I read the first few sentences and skimmed some more of an article in another aviation brand the other day, and it made me well, not mad, but frustrated. The theme of the article, and it really doesn’t even matter who wrote it, because this particular article has been getting written over and over again for at least 50 years, is that the FAA says we need to use standard FAA phraseology on the radio and here’s why. Sigh.
Not only is this terrible advice, but the person at the FAA who decided it was an important time to talk about this and person who wrote it up, hell, every pilot/writer who has ever penned this same admonition, is guilty on every flight of violating the very thing they’re preaching, because they don’t, thank goodness, use standard FAA phraseology on the radio. If they did, if we all did, all hell would break loose. Don’t laugh; it has happened.
It was a while back when I was living on the East Coast of the United States and flying a lot. I was heading back from Boston to White Plains (KHPN), New York, in the plane I was flying at the time, probably an SR22. It was a great trip. I had done some business, visited with friends and caught a ballgame (Go, Sawx!). And then it happened. I was flying on an IFR flight plan, as I normally do when I’m going cross country, when I got swapped from Boston to Hartford and I found myself in standard phraseology hell. The center controller there for some reason, heaven help us all, had decided to use standard phraseology, which isn’t unusual. Controllers do, and that isn’t a good thing…it’s a great thing. But he was also using standard FAA pronunciation, as well.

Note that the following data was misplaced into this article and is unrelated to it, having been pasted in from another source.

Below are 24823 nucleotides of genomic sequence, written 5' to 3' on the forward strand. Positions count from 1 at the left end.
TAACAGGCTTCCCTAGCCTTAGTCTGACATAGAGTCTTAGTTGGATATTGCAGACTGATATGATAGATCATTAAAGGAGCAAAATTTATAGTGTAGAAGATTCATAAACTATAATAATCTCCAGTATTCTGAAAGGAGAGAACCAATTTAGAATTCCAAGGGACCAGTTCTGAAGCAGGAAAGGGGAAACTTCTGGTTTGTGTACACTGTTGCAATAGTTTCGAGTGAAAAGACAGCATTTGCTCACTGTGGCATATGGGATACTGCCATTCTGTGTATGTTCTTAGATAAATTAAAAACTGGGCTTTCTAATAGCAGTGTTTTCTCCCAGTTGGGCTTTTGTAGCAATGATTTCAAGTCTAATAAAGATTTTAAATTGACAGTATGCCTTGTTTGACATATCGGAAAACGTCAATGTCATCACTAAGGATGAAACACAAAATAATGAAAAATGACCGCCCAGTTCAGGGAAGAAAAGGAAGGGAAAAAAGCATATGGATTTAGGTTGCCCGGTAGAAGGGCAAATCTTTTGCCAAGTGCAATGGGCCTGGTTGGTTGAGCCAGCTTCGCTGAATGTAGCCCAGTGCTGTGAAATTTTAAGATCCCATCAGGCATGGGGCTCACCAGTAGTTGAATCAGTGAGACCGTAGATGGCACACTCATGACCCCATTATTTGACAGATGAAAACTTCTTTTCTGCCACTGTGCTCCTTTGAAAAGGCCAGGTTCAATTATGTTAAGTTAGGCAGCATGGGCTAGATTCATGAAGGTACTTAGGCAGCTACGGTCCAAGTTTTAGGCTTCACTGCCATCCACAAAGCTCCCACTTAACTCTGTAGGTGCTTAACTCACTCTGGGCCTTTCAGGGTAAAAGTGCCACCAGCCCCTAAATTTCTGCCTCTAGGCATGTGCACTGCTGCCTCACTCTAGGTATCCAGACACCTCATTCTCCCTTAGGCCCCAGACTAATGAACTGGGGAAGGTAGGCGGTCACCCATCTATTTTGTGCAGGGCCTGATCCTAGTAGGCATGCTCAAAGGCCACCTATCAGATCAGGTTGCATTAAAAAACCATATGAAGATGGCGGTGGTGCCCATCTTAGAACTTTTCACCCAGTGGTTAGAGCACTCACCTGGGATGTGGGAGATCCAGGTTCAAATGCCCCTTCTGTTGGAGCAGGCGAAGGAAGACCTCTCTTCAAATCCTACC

The thing about standard pronunciation is that it’s the worst. It’s not “three” but, rather, “tree.” And “fower” instead of “four.” “One” is “WAN” and so on with the nonsense. No one does it, and for good reason. It’s unintelligible. Your mind locks up trying to, not so much figure out what the hell the controller is saying as why he’s doing it and how weird it sounds. The last thing you’re thinking about is the meaning of the transmission, and that’s a bad thing.